THE VOTER CONFIDENCE AND INCREASED ACCESSIBILITY ACT OF 2003
(Extensions of Remarks - December 09, 2003)

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[Extensions of Remarks]
[Pages E2487-E2488]
From the Congressional Record Online through the Government Publishing Office [www.gpo.gov]




      THE VOTER CONFIDENCE AND INCREASED ACCESSIBILITY ACT OF 2003

                                 ______
                                 

                           HON. RUSH D. HOLT

                             of new jersey

                    in the house of representatives

                        Monday, December 8, 2003

  Mr. HOLT. Mr. Speaker, today I rise to reiterate the importance of my 
``Voter Confidence and Increased Accessibility Act of 2003'' to the 
integrity of democracy in the United States. Although I am deeply 
gratified by the substantial groundswell of support among my colleagues 
and cosponsors, I regret that this session draws to a close for the 
year without this critical piece of legislation having been 
meaningfully addressed by this Chamber.
  When I introduced the Voter Confidence Act in May of this year, I did 
so without cosponsors. I had been told that no one wanted to re-open 
HAVA. I had been told that adding paper records back into the electoral 
process would generate fraud. I had been told that access for the 
disabled and voter verified paper trails were mutually exclusive--you 
can have one or the other, but you can't have both. I had been told 
that there is no complaint that existing electronic voting machines are 
not functioning properly. But it seemed obvious to me, given that all 
computers are subject to error, failure and tampering, that computers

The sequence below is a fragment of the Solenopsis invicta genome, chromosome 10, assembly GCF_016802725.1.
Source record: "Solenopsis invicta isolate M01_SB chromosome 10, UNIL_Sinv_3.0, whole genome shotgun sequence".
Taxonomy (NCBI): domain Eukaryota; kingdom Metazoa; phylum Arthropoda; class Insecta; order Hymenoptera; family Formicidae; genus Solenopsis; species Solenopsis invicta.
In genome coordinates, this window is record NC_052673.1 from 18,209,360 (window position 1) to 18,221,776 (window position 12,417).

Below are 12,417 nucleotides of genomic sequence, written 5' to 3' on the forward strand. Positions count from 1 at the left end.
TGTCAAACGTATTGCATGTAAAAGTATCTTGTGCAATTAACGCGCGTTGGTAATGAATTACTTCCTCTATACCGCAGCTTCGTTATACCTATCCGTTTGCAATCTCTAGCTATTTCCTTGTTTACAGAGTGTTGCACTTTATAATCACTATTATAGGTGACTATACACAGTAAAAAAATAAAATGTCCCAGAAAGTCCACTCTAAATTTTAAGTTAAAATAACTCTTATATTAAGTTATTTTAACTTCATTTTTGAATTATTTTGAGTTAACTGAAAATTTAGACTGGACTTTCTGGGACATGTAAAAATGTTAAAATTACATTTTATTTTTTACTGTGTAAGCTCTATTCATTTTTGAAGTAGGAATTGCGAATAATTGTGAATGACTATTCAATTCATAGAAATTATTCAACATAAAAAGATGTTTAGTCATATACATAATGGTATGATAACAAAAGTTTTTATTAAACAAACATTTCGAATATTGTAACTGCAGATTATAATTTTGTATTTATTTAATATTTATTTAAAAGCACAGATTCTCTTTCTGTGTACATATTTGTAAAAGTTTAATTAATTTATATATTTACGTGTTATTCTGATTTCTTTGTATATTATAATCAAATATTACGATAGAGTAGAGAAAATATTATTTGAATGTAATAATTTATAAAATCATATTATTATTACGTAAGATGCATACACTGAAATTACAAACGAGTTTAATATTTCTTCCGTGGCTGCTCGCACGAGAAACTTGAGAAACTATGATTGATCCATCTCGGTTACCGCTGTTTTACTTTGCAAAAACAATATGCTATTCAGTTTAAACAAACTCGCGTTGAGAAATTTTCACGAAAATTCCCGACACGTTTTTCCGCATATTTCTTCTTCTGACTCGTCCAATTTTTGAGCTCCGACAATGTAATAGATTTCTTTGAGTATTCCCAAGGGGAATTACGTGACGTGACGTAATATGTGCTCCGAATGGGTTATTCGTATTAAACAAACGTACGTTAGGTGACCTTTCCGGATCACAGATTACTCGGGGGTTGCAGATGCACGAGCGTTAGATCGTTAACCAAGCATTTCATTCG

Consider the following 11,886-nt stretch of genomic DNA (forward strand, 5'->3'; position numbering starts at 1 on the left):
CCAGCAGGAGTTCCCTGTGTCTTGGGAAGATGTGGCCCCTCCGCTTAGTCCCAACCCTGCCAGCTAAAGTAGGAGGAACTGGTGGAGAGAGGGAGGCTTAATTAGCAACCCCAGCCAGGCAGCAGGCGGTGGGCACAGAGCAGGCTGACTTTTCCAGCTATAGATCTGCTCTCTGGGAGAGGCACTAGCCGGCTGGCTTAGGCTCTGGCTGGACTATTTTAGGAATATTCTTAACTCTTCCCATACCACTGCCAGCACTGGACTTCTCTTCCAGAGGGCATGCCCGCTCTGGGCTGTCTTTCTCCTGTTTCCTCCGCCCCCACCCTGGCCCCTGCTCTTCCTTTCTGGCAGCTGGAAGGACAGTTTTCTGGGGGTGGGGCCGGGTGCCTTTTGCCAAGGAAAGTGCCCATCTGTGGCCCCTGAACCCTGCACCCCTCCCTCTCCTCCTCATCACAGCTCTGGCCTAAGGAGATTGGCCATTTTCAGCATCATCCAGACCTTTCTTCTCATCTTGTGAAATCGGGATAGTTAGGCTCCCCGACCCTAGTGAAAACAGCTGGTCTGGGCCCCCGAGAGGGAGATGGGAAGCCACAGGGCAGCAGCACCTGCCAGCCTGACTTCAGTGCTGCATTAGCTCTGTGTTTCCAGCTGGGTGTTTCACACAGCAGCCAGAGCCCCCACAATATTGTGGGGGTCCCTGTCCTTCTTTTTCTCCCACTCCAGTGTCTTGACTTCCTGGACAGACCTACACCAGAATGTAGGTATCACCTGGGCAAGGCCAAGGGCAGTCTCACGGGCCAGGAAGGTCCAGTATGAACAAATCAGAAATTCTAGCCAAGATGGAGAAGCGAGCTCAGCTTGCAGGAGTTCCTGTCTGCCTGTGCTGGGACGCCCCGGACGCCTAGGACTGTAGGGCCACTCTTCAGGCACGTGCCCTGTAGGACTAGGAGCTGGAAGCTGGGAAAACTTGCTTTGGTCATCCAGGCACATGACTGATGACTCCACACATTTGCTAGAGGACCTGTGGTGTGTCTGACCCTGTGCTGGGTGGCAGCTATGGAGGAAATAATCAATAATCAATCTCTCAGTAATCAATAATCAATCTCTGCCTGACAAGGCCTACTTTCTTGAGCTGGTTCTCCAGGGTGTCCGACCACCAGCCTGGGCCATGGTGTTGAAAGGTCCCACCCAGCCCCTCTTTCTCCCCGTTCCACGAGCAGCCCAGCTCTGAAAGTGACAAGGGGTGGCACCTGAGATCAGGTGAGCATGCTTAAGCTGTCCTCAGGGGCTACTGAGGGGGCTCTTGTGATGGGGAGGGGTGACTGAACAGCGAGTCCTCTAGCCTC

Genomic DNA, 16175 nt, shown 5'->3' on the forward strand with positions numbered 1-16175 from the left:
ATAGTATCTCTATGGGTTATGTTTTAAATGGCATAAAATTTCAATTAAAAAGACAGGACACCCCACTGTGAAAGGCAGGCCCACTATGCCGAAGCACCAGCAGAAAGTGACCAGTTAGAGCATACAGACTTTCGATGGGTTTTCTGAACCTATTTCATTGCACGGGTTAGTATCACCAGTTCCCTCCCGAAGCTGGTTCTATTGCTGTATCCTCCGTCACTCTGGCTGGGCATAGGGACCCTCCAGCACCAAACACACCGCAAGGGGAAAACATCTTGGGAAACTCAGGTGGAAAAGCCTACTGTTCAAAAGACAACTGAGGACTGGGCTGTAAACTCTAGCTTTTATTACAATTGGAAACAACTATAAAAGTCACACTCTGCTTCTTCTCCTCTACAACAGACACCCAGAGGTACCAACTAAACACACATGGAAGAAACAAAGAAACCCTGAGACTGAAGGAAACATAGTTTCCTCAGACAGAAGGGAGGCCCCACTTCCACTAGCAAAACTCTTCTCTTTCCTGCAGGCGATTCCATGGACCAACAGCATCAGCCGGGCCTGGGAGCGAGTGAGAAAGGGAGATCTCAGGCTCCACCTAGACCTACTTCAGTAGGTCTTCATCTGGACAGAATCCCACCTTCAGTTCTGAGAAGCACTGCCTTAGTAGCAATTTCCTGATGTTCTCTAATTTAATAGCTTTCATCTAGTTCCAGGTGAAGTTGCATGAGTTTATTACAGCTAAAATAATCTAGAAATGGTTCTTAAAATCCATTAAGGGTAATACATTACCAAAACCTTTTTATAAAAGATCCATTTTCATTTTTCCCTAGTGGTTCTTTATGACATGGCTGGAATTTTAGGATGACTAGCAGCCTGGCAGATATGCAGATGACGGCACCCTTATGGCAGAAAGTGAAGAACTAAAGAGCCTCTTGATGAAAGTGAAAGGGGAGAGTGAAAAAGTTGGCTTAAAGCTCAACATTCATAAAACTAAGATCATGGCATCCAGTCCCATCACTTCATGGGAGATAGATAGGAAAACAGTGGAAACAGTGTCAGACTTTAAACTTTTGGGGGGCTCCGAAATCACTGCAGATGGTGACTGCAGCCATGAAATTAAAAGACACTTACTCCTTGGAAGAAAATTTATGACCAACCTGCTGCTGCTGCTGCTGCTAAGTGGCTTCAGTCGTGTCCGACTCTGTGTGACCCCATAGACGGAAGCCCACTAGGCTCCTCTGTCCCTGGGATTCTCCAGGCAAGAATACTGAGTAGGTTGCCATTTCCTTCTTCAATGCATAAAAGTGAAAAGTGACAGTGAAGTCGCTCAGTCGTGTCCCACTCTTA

upon which elections are conducted would be as well. I also believed 
that voter verification mechanisms, just like voting machines 
themselves, could readily be made accessible to disabled voters. 
Although I supported HAVA, and continue to support the many 
groundbreaking improvements it ushered forth, I was troubled to see 
that HAVA funding fueled an unintended consequence--the wide-scale 
purchase of unauditable electronic voting machines--and threatened the 
very integrity of the electoral system in the United States. Earlier 
this session, I introduced the Voter Confidence and Increased 
Accessibility Act to enhance HAVA's accessibility requirements, to 
increase participation among all voters, and to restore faith in the 
electoral system and in the government itself by giving voters a means 
by which they themselves could be certain that their votes are being 
counted.
  From the moment my press release announcing the bill was released, my 
telephone began to ring with calls from voters around the country 
expressing their profuse thanks. Within a week, one of my local 
metropolitan papers ran an editorial saying that the bill ``proposes 
urgent and sensible measures to preserve the sanctity of the ballot''